- Monitor dynamic range should be set to “full.” This setting doesn’t exactly relate to HDR monitors. Instead, it’s meant to control the dynamic range even in plain 8-bit color. If it’s set to “limited,” this will lock the range to 16-235, instead of the full 0-255 that should be available. It’s found at the Nvidia Control Panel, then Display>Change Resolution. You’ll see a Color Settings section at the bottom. “Use default color settings” is usually fine, but if you’re using Nvidia color settings instead, make sure that “limited” is not selected.
4. Check NVIDIA/AMD/Intel Control Settings
Whichever brand of graphics card you’re using, it’s definitely worth checking out the driver’s settings panel. While I can’t cover every setting for all 3 brands, some of the big things to look for are things that adjust the color or contrast.
Nvidia’s Adjust Desktop Color Settings panel is a great example. All of these sliders should be set to the defaults; any of these alterations are going to skew your image’s look severely. If you’re finding that you need to adjust any of these settings to get the right look on a calibrated monitor, pick up a new monitor – you shouldn’t have to adjust these to get the image to look right.
Another big pitfall comes with scaling settings. Ideally, your output resolution and monitor resolution should match 1:1. If you have a 4K display, running it at 4K with no modifications (other than scaling via PC settings>Display Settings) is going to give the best sense of whether your image is sharp. Scaling via software or the monitor’s built-in scalar can give a false sense of aliasing, sharpness, or blur, depending on how things are handled.
Lastly, when it comes to frame-rate, I really feel that more is more. If your monitor supports 60fps or higher, go ahead and set it to that refresh rate. While this is more of a consideration for video editors, even Photoshop workflows can benefit from smoother perceived brush strokes.
5. Disable NVIDIA VSR
This last one is kind of niche, but as a quick note, if you’re running a recent NVIDIA GPU and want to evaluate the sharpness of videos (such as lens review videos), make sure RTX Video Super Resolution is disabled. VSR is a new feature from NVIDIA on 30 and 40 series cards that uses machine learning to upscale video content on the web.
While it’s a cool feature to have sometimes, since it is supposed to improve lower-resolution and lower-bitrate content, it could cause problems when trying to evaluate lens performance in video reviews. Of course, trying to judge performance from a 1080P or less video is going to be difficult to begin with, but still, having NVIDIA throwing in some artificial upscaling and sharpening will only make it worse.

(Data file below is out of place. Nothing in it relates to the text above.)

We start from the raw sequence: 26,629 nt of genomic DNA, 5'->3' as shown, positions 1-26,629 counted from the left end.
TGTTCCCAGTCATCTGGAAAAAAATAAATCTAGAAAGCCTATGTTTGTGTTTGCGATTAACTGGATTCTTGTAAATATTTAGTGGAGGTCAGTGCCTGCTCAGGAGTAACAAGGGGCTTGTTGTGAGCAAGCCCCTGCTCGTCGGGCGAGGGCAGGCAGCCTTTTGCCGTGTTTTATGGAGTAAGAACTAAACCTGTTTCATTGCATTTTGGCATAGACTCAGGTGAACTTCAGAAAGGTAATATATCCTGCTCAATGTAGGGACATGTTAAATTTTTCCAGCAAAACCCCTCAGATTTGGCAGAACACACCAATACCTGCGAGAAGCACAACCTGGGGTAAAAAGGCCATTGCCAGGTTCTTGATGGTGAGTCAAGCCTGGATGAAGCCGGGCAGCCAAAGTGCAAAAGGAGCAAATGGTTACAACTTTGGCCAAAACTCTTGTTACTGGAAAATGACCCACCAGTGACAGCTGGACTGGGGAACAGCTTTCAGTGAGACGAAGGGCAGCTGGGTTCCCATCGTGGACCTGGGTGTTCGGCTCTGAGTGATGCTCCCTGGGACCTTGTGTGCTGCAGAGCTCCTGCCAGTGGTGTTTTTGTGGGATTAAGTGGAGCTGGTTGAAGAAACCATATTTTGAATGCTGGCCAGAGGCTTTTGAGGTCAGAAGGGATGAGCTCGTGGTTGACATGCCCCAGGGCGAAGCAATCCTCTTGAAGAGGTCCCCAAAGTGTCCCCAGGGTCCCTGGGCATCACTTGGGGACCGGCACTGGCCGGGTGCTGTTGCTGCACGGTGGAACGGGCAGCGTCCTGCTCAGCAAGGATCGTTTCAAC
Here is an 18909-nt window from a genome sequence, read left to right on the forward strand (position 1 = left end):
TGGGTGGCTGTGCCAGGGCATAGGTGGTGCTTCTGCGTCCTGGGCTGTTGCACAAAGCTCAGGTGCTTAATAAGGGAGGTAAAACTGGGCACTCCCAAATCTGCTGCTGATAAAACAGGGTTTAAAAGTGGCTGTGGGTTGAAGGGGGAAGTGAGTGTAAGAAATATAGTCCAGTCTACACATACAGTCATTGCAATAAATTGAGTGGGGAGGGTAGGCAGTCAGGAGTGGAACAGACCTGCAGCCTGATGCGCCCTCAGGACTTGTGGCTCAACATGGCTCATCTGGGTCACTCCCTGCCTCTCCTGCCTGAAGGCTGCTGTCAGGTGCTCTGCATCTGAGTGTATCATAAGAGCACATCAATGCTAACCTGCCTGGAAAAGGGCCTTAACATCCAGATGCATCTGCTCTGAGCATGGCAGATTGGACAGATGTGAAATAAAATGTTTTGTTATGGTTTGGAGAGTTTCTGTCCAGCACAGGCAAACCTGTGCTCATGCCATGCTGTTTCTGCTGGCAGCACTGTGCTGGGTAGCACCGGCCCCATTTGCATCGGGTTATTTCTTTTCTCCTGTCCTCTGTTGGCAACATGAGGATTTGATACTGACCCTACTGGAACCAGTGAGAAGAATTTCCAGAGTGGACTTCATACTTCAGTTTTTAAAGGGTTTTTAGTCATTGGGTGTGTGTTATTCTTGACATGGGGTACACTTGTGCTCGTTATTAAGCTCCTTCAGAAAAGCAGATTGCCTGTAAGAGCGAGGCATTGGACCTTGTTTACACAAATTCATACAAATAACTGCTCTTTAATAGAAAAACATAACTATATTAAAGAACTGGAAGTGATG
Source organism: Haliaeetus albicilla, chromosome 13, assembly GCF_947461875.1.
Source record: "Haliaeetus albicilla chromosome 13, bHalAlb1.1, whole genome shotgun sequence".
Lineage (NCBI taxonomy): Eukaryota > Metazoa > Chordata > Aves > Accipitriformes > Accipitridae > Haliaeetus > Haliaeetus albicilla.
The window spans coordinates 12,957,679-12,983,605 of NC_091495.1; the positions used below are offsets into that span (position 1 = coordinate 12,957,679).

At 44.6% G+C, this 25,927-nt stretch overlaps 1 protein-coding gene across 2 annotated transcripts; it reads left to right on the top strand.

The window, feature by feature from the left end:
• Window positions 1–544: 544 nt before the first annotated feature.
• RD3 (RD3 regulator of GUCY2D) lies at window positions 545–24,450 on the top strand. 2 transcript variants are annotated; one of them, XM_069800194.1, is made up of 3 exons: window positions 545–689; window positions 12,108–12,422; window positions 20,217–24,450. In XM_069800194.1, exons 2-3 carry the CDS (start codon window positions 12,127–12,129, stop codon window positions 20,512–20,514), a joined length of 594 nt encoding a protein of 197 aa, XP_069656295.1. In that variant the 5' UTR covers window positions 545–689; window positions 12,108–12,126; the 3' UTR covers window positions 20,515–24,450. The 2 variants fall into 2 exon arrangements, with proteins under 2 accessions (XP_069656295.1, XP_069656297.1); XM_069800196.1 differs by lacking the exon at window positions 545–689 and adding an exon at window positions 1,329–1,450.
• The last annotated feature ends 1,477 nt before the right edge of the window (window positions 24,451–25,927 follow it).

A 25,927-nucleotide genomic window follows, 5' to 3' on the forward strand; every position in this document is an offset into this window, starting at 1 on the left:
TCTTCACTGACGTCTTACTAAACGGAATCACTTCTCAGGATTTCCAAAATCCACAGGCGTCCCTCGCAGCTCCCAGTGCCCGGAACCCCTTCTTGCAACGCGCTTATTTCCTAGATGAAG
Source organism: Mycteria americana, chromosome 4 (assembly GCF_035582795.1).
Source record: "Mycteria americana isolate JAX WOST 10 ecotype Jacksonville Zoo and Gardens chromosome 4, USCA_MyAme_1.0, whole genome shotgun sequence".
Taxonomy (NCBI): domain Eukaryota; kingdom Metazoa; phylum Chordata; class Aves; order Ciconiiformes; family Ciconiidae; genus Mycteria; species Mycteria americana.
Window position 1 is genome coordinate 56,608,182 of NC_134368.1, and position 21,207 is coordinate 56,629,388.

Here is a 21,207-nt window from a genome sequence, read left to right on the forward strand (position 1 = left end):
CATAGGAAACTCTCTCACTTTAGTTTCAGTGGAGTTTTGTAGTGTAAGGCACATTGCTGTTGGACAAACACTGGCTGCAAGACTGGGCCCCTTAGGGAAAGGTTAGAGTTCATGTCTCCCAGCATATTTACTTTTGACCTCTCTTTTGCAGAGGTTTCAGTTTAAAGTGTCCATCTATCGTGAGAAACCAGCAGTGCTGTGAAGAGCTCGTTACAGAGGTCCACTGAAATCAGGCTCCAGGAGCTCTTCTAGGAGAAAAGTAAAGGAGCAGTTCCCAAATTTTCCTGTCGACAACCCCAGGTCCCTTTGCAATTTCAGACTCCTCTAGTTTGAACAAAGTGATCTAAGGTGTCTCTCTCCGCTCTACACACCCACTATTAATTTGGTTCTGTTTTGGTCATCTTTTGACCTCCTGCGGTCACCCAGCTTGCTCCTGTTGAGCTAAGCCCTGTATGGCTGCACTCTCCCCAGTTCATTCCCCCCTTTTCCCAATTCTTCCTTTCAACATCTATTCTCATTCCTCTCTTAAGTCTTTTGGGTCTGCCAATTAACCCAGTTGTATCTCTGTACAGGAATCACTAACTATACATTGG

This toggle lives in the NVIDIA Control Panel, under Adjust Video Image Settings, under the subheading RTX video enhancement. Confirming that this is off before evaluating video content for sharpness and resolution would be a good call.
I think it’s fair to say that Mac users have a few less knobs and dials to move when getting things set up for photo editing. However, the defaults that Apple has chosen on recent releases are much more consequential than the defaults on Windows. As such, making sure you understand the impact of these settings is crucial.
1. True Tone
Apple uses the information from the ambient light sensors built into their monitors and laptops to skew the color temperature to more closely match ambient lighting conditions. Imagine you’re on your MacBook in the bright and color-temperature-cool sun, then duck inside to a room lit with very warm incandescent lightbulbs. If your display is skewing the white point to match these two scenarios, your sense of your image’s color is going to be thrown way off.
True Tone is a great quality-of-life feature, but isn’t compatible with color-sensitive work. Fortunately, it’s easy to turn on and off. Click the Apple Menu, then System Settings, then Display. Select your display, then toggle True Tone. (On older MacOS versions, this setting will actually be System Preferences instead of System Settings.)